Clutching flowers, American mothers visit detained US hikers in Iran
Shane Bauer, Sarah Shourd, and Josh Fattal were briefly let out of Evin prison to visit their mothers in a Tehran hotel. The mothers want to bring their children home, but Iran may be waiting for a prisoner swap with the US.
Three Americans accused of spying in Iran were temporarily let out of Evin prison to meet their mothers at a Tehran hotel on Thursday. The mothers called on Iranian authorities to free their adult children, who have been held since July 2009 for crossing illegally from northern Iraq into Iran.
Clutching flowers and wearing conservative Islamic dress, the mothers hugged the three in a tearful reunion broadcast by Iranian state media. Shane Bauer, Sarah Shourd, and Josh Fattal say they accidentally strayed across the border while hiking.
â€śPlease, please let them go,â€ť Mr. Bauerâ€™s mother Cindy Hickey said after the two hour meeting. â€śIt would be a good gesture for the world to see Iran doing a humanitarian act.â€ť
The mothers hoped to bring their children home, but were uncertain if Iranian allegations of spying would be dropped. â€śWe have requested their freedom but I donâ€™t know what will happen,â€ť Mrs. Hickey said at a press conference, in which all six appeared before microphones and cameras.
Mothers, prisoners praise good treatment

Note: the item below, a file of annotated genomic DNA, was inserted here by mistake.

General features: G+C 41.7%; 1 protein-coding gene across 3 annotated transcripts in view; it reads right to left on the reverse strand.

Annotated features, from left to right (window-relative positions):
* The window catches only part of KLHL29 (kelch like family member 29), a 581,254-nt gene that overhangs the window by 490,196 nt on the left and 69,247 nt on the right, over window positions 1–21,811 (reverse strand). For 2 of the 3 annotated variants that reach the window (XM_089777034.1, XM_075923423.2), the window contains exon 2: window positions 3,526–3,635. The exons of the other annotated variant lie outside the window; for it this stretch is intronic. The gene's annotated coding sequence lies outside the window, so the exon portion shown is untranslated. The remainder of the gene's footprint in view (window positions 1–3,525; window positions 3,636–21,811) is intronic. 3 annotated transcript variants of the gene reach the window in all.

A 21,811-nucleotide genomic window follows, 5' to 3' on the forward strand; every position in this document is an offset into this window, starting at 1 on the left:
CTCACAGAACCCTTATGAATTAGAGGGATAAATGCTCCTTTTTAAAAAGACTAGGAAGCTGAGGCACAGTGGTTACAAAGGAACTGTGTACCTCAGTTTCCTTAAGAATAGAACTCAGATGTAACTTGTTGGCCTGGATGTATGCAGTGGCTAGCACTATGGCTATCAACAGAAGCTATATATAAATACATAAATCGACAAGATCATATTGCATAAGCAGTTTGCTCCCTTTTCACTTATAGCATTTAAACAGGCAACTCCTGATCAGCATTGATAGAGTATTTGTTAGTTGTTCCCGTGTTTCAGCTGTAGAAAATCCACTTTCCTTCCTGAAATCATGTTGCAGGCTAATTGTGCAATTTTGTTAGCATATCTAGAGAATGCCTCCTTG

Ms. Shourd said it was â€śdifficultâ€ť to be alone so much of the time, while her two male friends were able to be together. It was â€śterrible to be away from our families for this long,â€ť she said. â€śWeâ€™ve only received one phone call and that was five minutes long and that was amazing â€“ we waited and prayed for that every day. This [meeting] is something obviously weâ€™ve been praying for and it makes a huge difference.â€ť
â€śShane and Josh are in a room together but Iâ€™m alone and thatâ€™s the most difficult thing for me,â€ť said Shourd, who is able to see the other two twice a day.
Bauer said he had â€śgood relations with the guards. We have good books to read.â€ť Mr. Fattal said he was â€śvery happy to see my mom again.â€ť
â€śWe will tell everyone about our reception here, and we already have been treated so beautifully, and we will tell everyone about this reception, absolutely,â€ť said Laura Fattal, in comments broadcast on PressTV.
The mothers were â€śvery grateful to the Islamic Republic of Iran and the authorities for granting us our visas,â€ť added Hickey. â€śWe know that this is a great humanitarian act that they have given to us. Our reception was wonderful when we came into Iran.â€ť
The meeting was brokered by the Swiss Embassy in Tehran, which handles US interests in the Islamic Republic, with which Washington broke ties after the seizure of the US Embassy in November 1979, soon after the Islamic revolution.
No indication of an imminent release
Iranian officials have given no indication that the three detainees will be released.
On Wednesday, Iranâ€™s Minister of Interior Heydar Moslehi said the mothers were granted week-long visas because Iran â€śacted in accordance with Islamic teachings and in a humanitarian way.â€ť But he also renewed espionage charges, saying on Wednesday the three were â€śspiesâ€ť who had entered Iran â€śillegally.â€ť
In recent months, Iranian officials have said they have â€ścompelling evidenceâ€ť that the three Americans were â€ścooperating with intelligence servicesâ€ť â€“ accusations denied by the families and the US government.
An Iranian lawyer representing the Americans said â€śanything is possibleâ€ť to resolve the issue. â€śIt doesnâ€™t have the feel of a normal court case,â€ť Masoud Shafii said, according to the Associated Press.